Thick, scraggly patches of crabgrass are an unpleasant sight, but a frustratingly common one in lawns around the country. While getting rid of crabgrass takes some effort, it usually doesn’t require extreme measures. Once you eliminate existing plants through natural methods or herbicides, prevention is just a matter of good lawn care and vigilance.
How Crabgrass Thrives
Knowing how crabgrass grows helps you plan your attack. One of the reasons this grass is so successful is its low, crab-like growth pattern consisting of a central clump with stems radiating out from the center like crab legs. This growth pattern allows it to quickly take over any thin or bare spots in your lawn.
A native of warm climates, it thrives in hot, dry conditions where most lawn grass species struggle. Worse yet, through a process known as allelopathy, crabgrass produces its own herbicides that weaken nearby plants. It’s an annual, so each individual plant dies in fall, but before it fades away, a plant can produce as many as 150,000 seeds for new plants the following spring. Those that don’t sprout the next spring can lay dormant for years waiting to exploit a moment of weakness in your lawn.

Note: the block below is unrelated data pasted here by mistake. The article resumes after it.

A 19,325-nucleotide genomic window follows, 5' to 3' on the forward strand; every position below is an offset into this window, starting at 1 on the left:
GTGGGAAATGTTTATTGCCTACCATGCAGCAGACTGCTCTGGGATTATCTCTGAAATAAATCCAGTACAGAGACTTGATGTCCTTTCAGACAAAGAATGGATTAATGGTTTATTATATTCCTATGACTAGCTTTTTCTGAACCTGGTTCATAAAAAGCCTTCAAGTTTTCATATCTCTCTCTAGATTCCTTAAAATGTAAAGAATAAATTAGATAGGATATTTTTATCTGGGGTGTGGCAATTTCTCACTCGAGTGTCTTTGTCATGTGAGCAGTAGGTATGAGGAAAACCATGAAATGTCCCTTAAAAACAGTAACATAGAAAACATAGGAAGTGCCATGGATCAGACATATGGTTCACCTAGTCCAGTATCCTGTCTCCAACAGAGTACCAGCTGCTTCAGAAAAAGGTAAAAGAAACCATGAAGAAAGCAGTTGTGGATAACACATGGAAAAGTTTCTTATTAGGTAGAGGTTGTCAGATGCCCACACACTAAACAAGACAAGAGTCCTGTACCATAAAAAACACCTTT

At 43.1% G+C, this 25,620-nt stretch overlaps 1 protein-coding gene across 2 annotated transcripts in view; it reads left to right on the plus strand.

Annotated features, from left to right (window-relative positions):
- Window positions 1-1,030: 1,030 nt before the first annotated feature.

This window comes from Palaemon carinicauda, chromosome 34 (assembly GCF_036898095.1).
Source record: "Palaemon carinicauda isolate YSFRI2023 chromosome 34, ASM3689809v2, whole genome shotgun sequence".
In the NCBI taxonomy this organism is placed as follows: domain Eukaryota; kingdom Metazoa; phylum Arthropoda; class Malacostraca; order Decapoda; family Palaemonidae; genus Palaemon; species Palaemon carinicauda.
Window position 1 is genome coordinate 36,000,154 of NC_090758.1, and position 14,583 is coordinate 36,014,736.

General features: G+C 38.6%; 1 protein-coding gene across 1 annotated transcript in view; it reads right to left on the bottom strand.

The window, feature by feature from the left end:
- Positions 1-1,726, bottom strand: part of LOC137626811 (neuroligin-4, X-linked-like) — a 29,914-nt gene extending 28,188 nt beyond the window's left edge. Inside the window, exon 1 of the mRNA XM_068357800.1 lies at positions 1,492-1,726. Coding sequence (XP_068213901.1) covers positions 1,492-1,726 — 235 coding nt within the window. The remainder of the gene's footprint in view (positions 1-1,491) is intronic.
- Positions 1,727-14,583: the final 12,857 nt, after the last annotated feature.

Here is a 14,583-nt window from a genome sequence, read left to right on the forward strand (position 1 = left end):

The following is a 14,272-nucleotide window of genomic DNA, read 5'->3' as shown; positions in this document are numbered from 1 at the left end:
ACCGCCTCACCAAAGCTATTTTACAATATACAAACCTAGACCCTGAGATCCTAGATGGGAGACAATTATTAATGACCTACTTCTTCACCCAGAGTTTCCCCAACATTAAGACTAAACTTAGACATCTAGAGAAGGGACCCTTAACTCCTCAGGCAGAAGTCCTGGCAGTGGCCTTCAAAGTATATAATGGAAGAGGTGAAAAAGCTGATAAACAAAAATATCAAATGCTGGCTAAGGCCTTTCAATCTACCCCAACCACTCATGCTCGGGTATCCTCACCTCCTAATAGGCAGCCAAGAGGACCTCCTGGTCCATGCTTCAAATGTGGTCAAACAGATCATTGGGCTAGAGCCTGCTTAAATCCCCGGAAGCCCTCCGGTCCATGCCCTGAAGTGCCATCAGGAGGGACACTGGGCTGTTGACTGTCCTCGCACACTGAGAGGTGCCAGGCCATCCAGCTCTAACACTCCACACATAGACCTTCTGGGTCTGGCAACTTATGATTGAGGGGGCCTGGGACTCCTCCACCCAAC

Large crabgrass (Digitaria sanguinalis) and smooth crabgrass (Digitaria ischaemum) are the most common crabgrass species found in the U.S., but most species in the Digitaria genus respond to the same types of treatment.
Get Rid of Crabgrass This Year
In spring, when the crabgrass plants are still small, pulling them out is the most effective way to get a minor crabgrass problem under control. Water the lawn first to soften the soil. Dispose of the plants far from your lawn. Leaving them on the lawn, dumping them in the compost, or turning them into mulch gives lingering seeds a chance to re-infiltrate your lawn. If you want to compost the plants, leave them in a closed bag in a hot, sunny place for at least four weeks to kill any seeds.
Older plants might be too well established to pull, but you can smother them by covering them with cinder blocks or other objects that completely block sunlight. After four to six weeks, the crabgrass will be dead and easy to remove. Pouring boiling hot water is a faster natural way to get rid of individual crabgrass plants, but you’ll need to cover a 3-foot radius around the plant to kill the roots, and this will kill any grass or other plants around the crabgrass.